Some of our recent research highlights include the use of observational insights of the variability of low-level cloudiness in the trades to evaluate numerical weather prediction and climate models. Additionally, we are working towards a better characterization and understanding of the trade-wind cumuli in their role as precipitating shallow systems. We also continue our contributions to international assessments of clouds, aerosol and radiation.


1. Understanding and constraining the shallow cumulus cloud feedback


While deep convection is known to organize into cloud clusters not only in simulations but also in observations [1] and as such effecting the mean atmospheric environment, one of the most ubiquitous clouds, the trade wind cumuli, were thought to be randomly distributed. With the start of satellite-era it became however clear, that the shallow trade wind cumuli show different types of organization on the meso-scale and are far less often randomly distributed.

The organization of shallow convection in the downwind trades can be grouped into four distinct categories by visual inspection [2]. A neural network trained on these categories further revealed that these patterns occur in all major ocean basins under different meteorological conditions [3] and their top-of-atmosphere radiation budget differs owing to the differences in low-cloud fraction [4].

While the meso-scale patterns show a strong relationship with surface wind speed and lower-tropospheric stability [4], their driving mechanism and properties are currently unclear.

Pairing satellite measurements with profiling and in-situ measurements at the Barbados Cloud Observatory, that collects representative observations of the maritime trade wind atmosphere, is utilized in a current study to connect the meso-scale appearance with high-resolution measurements. By such we gain knowledge about the cloud- and atmosphere-composition, that is otherwise not possible from satellite retrievals alone [5].

Figure 1: The stratiform component of the meso-scale organization types is one of the characteristics that set the patterns apart from each other. While the cloudiness at cloud base (~700m) is rather constant among the patterns, the top-of-atmosphere radiation is altered by the stratiform cloud fraction. Shown here are the cloud fraction profiles measured by the BCO cloud radar during periods of automatically identified meso-scale organization.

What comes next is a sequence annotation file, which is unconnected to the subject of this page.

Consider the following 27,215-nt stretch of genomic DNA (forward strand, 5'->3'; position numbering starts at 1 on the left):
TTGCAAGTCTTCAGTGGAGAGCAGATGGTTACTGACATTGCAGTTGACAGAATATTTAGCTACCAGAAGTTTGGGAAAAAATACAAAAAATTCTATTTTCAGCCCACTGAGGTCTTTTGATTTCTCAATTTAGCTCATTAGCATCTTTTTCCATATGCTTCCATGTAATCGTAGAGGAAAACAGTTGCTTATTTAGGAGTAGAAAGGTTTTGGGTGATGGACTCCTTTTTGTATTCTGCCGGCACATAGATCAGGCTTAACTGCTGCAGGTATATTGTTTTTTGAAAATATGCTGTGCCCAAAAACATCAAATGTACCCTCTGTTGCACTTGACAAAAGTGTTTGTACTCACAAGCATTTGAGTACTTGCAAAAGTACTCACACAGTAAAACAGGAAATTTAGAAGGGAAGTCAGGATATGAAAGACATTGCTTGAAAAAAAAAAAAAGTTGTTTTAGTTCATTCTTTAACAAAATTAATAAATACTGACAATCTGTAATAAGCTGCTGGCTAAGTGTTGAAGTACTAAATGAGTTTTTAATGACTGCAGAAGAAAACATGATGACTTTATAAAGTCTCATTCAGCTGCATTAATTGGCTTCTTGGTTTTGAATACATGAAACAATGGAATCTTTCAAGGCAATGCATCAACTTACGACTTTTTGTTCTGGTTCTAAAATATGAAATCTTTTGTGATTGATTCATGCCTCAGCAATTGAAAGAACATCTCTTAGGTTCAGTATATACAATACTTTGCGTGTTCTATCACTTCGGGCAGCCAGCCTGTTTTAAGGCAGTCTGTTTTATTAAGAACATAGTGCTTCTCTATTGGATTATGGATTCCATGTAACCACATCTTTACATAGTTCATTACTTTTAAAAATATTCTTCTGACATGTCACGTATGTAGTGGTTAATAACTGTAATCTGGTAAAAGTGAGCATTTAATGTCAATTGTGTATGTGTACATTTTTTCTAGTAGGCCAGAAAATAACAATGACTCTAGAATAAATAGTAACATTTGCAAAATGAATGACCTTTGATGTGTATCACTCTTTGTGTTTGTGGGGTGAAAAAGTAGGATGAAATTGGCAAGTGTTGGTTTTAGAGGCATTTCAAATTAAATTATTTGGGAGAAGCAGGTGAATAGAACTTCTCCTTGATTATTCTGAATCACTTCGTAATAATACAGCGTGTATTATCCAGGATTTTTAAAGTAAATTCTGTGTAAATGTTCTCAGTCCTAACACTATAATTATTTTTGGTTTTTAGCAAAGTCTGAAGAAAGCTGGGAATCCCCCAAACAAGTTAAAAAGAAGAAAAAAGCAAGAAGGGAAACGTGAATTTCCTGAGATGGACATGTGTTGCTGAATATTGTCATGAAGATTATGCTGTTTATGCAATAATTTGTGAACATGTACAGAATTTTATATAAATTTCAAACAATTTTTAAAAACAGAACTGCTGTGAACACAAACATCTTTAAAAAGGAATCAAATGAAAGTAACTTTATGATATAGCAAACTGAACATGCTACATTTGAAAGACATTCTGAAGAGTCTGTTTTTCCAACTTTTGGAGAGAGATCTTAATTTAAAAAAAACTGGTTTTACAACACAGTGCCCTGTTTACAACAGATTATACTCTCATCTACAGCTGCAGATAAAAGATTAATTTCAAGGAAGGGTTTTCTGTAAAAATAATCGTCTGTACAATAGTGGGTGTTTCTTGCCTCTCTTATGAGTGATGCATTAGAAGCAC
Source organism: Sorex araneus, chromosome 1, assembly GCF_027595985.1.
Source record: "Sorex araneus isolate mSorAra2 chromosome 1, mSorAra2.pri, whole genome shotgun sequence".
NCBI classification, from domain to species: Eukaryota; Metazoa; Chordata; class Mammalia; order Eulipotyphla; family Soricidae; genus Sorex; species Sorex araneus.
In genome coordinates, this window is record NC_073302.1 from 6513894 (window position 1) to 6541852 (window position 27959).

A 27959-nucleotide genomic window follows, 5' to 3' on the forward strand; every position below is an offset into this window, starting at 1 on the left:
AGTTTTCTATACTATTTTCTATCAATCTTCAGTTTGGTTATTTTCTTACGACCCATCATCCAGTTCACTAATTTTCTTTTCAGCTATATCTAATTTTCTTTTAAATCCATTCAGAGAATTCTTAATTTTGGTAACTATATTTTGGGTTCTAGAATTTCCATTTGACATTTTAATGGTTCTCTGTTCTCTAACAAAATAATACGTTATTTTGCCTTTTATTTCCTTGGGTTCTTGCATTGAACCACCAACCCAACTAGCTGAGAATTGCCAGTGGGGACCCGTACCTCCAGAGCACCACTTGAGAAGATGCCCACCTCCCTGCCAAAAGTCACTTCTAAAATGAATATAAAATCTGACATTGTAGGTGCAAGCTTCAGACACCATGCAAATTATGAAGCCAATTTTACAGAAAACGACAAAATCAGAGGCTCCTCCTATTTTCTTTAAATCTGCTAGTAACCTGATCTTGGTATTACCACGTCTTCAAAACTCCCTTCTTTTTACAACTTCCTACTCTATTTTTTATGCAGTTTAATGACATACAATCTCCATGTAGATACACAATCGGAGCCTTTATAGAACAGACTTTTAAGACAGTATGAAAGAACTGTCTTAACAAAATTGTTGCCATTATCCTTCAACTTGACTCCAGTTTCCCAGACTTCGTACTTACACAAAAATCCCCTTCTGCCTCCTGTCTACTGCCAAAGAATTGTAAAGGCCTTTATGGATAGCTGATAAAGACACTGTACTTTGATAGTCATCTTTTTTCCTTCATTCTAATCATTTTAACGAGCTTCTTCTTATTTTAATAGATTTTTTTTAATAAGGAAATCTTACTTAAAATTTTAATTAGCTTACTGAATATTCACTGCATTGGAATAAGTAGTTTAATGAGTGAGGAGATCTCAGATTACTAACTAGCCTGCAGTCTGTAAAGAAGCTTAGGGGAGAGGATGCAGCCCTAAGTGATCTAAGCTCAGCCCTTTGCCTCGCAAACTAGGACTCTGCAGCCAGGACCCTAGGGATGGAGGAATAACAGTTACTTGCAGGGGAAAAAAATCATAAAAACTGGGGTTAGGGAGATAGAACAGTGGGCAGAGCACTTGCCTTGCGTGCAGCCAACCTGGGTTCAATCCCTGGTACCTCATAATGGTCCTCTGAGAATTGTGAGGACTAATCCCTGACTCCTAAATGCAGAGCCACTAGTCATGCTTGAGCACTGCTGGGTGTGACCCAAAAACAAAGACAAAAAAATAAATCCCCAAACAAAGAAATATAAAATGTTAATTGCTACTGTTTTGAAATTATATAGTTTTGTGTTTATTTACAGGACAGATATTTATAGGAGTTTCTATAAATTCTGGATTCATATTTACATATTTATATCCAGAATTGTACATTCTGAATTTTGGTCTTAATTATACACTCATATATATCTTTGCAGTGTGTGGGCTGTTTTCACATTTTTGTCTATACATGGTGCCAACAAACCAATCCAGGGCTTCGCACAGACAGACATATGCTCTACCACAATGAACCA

Together with the observations gathered during the EUREC4A field campaign with its strong atmospheric and oceanographic component we will advance our understanding about these shallow meso-scale patterns, their interaction with the ocean and potentially their alteration with a changing climate.


[1] Schulz, H.; Stevens, B. Observing the Tropical Atmosphere in Moisture Space. J. Atmos. Sci.2018, 75 (10), 3313–3330.

[2] Stevens, B.; Bony, S.; Brogniez, H.; Hentgen, L.; Hohenegger, C.; Kiemle, C.; L’Ecuyer, T. S.; Naumann, A. K.; Schulz, H.; Siebesma, P. A.; Vial, J.; Winker, D. M.; Zuidema, P. Sugar, Gravel, Fish, and Flowers: Mesoscale Cloud Patterns in the Tradewinds. Quarterly Journal of the Royal Meteorological Society0 (ja).

[3] Bony, S.; Schulz, H.; Vial, J.; Stevens, B. Sugar, Gravel, Fish, and Flowers: Dependence of Mesoscale Patterns of Trade-Wind Clouds on Environmental Conditions. Geophysical Research Letters2020, 47 (7), e2019GL085988.

[4] Rasp, S.; Schulz, H.; Bony, S.; Stevens, B. Combining Crowd-Sourcing and Deep Learning to Explore the Meso-Scale Organization of Shallow Convection. Bull. Amer. Meteor. Soc.

[5] Schulz, H.; Ryan, E.; Stevens, B. Observing meso-scale organization in the trades: classification, characterization and evolution, in preparation


2. The influence of the large-scale environment on cloudiness